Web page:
CSS in React

How to use CSS to style a React application

Using React you have various ways to add styling to your components.

Using classes and CSS

The first and most simple is to use classes, and use a normal CSS file to target those classes:

const Button = () => {
  return <button className="button">A button</button>
.button {
  background-color: yellow;

You can import the stylesheet using an import statement, like this:

import './style.css'

and Webpack will take care of adding the CSS property to the bundle.

Using the style attribute

A second method is to use the style attribute attached to a JSX element. Using this approach you don’t need a separate CSS file.

const Button = () => {
  return <button style={{ backgroundColor: 'yellow' }}>A button</button>

CSS is defined in a slightly different way now. First, notice the double curly brackets: it’s because style accepts an object. We pass in a JavaScript object, which is defined in curly braces. We could also do this:

const buttonStyle = { backgroundColor: 'yellow' }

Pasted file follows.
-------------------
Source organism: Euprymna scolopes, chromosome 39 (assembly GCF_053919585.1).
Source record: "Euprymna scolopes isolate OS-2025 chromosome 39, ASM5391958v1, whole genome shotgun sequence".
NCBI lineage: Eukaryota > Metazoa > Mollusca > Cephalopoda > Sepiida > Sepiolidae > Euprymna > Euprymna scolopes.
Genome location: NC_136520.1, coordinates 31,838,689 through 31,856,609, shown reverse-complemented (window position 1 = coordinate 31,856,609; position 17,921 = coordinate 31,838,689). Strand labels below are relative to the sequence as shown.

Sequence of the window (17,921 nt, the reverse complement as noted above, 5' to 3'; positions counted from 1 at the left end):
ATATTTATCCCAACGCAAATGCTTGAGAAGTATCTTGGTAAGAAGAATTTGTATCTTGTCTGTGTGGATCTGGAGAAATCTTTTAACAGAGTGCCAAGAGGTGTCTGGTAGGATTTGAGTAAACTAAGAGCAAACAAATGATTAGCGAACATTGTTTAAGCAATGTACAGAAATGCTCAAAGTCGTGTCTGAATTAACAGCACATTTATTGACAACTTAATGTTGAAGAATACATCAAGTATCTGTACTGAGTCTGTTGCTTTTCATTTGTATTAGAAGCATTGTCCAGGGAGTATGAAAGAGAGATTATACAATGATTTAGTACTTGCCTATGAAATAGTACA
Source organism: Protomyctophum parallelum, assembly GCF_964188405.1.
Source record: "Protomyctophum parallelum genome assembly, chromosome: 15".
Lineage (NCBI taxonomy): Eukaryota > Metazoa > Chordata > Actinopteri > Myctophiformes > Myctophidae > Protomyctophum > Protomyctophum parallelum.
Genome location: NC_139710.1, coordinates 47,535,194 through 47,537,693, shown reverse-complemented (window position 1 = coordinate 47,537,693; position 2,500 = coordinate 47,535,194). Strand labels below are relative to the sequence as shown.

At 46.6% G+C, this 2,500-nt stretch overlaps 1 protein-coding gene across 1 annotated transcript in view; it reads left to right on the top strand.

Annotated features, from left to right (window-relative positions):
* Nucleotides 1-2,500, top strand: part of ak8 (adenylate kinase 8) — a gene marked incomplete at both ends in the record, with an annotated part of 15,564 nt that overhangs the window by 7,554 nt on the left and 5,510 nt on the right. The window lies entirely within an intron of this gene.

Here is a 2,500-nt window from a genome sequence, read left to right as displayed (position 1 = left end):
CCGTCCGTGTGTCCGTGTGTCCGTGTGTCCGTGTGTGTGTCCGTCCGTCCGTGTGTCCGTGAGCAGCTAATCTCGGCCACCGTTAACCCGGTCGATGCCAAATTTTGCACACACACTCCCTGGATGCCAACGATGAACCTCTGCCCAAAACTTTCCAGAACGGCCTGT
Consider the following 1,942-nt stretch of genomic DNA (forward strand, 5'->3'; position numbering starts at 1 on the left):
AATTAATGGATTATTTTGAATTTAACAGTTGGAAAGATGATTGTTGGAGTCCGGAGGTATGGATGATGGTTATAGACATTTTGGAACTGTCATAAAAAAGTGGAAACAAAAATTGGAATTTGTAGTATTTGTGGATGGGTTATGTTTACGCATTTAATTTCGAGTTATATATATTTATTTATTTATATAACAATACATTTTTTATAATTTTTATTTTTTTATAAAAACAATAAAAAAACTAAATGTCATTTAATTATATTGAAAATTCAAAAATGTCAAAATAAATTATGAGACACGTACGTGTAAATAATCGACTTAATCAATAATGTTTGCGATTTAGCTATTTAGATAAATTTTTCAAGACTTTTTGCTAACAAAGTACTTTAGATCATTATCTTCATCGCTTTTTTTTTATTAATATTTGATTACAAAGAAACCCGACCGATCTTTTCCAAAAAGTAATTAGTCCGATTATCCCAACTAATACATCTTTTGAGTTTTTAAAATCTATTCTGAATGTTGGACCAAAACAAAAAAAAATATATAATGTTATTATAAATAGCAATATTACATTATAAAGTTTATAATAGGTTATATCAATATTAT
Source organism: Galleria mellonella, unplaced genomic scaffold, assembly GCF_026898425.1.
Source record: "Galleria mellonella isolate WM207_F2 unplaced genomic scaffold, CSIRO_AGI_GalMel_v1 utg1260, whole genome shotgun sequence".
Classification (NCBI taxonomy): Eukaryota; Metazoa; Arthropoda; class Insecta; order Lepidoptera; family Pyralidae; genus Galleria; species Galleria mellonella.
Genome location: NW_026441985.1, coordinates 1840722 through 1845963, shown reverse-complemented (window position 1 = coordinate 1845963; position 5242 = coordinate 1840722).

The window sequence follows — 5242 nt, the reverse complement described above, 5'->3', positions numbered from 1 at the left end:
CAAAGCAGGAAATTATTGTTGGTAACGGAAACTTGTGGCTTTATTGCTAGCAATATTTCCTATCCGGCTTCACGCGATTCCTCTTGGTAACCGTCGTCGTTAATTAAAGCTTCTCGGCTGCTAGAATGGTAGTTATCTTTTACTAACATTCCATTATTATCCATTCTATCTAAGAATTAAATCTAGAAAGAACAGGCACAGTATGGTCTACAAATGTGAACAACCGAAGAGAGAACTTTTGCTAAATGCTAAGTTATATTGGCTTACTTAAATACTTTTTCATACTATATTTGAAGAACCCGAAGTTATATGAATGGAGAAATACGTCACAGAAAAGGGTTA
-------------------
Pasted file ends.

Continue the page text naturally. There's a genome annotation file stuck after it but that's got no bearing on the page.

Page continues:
const Button = () => {
  return <button style={buttonStyle}>A button</button>

When using create-react-app, those styles are autoprefixed by default thanks to its use of Autoprefixer.

Also, the style now is camelCased instead of using dashes. Every time a CSS property has a dash, remove it and start the next word capitalized.

Styles have the benefit of being local to the component, and they cannot leak to other components in other parts of the app, something that using classes and an external CSS file can’t provide.

Using CSS Modules

CSS Modules seem to be a perfect spot in the middle: you use classes, but CSS is scoped to the component, which means that any styling you add cannot be applied to other components without your permission. And yet your styles are defined in a separate CSS file, which is easier to maintain than CSS in JavaScript (and you can use your good old CSS property names).

Start by creating a CSS file that ends with .module.css, for example Button.module.css. A great choice is to give it the same name as the component you are going to style

Add your CSS here, then import it inside the component file you want to style:

import style from './Button.module.css'

now you can use it in your JSX:

const Button = () => {
  return <button className={style.content}>A button</button>

That’s it! In the resulting markup, React will generate a specific, unique class for each rendered component, and assign the CSS to that class, so that the CSS is not affecting other markup.

CSS Modules in React

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